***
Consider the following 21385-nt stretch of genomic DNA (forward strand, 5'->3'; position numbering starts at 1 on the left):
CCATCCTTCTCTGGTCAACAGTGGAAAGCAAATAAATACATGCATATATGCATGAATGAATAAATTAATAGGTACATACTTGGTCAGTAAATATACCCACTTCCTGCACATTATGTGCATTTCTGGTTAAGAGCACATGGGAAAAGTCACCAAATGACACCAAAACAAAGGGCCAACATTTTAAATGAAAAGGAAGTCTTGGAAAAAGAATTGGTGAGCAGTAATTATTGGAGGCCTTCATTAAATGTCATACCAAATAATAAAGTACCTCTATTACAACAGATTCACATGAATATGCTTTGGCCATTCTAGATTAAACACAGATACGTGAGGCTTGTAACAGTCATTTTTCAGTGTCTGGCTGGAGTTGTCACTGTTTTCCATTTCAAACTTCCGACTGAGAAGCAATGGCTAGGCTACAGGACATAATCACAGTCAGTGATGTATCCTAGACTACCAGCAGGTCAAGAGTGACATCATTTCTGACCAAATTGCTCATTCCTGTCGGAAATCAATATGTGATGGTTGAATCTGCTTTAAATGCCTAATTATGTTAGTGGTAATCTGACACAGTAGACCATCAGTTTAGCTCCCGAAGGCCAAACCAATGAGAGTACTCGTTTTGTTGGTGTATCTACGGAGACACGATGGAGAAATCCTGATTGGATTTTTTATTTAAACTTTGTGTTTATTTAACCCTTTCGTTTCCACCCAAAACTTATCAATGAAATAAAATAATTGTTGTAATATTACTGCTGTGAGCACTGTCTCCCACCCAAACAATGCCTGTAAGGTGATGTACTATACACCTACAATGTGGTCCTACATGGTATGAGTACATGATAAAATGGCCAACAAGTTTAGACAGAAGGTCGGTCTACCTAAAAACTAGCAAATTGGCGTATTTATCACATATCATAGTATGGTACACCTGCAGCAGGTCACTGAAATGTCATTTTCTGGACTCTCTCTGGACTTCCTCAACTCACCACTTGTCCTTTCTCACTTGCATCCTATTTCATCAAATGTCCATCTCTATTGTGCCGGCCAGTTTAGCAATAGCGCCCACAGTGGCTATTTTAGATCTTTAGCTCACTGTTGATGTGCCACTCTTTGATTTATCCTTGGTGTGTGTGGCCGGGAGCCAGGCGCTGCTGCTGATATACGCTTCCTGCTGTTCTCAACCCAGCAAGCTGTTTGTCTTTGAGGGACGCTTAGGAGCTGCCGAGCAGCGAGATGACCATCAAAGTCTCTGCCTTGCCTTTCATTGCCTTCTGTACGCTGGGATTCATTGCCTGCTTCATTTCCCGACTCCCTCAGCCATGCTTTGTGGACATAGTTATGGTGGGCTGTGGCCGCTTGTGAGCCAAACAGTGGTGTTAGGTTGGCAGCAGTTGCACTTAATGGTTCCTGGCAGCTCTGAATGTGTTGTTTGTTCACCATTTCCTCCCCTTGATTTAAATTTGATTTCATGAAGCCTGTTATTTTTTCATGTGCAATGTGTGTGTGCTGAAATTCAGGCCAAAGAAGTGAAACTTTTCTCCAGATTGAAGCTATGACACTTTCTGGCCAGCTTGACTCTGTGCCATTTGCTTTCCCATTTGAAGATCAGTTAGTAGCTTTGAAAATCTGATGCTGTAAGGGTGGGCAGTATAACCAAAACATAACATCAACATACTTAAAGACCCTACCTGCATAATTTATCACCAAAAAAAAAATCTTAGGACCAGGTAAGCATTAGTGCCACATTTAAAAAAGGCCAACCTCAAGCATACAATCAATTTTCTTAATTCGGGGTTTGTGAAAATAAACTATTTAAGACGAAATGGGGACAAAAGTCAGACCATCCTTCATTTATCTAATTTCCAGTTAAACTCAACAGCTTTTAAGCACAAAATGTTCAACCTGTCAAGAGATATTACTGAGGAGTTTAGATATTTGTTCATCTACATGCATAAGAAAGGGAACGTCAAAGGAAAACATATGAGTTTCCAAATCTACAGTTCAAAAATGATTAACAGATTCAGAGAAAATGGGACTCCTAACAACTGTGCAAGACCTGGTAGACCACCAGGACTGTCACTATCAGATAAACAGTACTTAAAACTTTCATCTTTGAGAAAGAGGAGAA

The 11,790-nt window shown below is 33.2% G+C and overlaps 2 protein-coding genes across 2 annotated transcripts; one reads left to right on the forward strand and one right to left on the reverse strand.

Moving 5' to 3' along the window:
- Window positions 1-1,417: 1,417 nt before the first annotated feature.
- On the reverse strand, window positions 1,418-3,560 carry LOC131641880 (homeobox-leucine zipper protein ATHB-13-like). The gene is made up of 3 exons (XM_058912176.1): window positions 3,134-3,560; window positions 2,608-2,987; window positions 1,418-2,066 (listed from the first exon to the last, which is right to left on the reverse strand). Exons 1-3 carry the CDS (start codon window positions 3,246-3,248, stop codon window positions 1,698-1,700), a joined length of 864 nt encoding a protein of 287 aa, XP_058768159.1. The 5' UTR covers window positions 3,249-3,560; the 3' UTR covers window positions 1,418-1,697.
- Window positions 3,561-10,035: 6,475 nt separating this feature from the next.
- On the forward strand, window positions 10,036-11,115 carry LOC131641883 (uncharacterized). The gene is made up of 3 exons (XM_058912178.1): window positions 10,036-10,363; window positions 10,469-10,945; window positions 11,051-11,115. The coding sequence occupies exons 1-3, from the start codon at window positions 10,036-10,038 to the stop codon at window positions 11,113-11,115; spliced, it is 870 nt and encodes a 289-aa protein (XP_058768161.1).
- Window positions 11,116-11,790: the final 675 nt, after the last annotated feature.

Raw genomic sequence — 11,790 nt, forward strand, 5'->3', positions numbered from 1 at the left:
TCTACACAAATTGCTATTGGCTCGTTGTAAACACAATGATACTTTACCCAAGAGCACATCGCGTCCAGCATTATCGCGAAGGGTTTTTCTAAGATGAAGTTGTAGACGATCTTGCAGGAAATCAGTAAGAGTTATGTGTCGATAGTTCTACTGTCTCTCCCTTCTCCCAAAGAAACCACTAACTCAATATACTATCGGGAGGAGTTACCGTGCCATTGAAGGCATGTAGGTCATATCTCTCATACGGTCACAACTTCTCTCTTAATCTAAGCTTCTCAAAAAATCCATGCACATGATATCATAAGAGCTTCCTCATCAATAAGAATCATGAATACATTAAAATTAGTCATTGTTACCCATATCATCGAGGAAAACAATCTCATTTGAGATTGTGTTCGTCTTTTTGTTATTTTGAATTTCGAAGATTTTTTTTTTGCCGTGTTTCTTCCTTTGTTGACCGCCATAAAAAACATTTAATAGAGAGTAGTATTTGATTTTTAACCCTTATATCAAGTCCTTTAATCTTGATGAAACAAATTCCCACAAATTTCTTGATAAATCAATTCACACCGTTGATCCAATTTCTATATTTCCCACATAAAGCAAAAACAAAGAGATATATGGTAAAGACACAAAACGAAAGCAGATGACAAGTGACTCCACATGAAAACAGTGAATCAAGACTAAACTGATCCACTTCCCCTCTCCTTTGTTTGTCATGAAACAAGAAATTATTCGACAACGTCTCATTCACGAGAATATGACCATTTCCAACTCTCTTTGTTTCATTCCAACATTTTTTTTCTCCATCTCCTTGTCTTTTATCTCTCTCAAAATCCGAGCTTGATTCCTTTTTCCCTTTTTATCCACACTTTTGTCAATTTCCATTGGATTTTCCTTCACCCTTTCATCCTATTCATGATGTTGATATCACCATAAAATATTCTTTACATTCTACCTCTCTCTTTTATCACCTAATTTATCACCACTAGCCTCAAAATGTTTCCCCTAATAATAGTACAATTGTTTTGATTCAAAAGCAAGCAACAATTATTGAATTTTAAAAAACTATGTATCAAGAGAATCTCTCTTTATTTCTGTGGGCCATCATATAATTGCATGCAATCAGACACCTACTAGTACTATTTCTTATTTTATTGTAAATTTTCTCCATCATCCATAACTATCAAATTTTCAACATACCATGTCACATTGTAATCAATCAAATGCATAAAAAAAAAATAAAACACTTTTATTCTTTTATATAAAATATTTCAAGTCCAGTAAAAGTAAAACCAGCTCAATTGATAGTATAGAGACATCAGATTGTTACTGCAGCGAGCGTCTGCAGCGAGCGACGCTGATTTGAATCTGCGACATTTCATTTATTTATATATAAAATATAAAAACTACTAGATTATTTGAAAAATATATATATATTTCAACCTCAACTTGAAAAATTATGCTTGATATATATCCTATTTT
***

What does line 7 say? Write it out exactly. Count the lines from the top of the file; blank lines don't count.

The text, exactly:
- Window positions 3,561-10,035: 6,475 nt separating this feature from the next.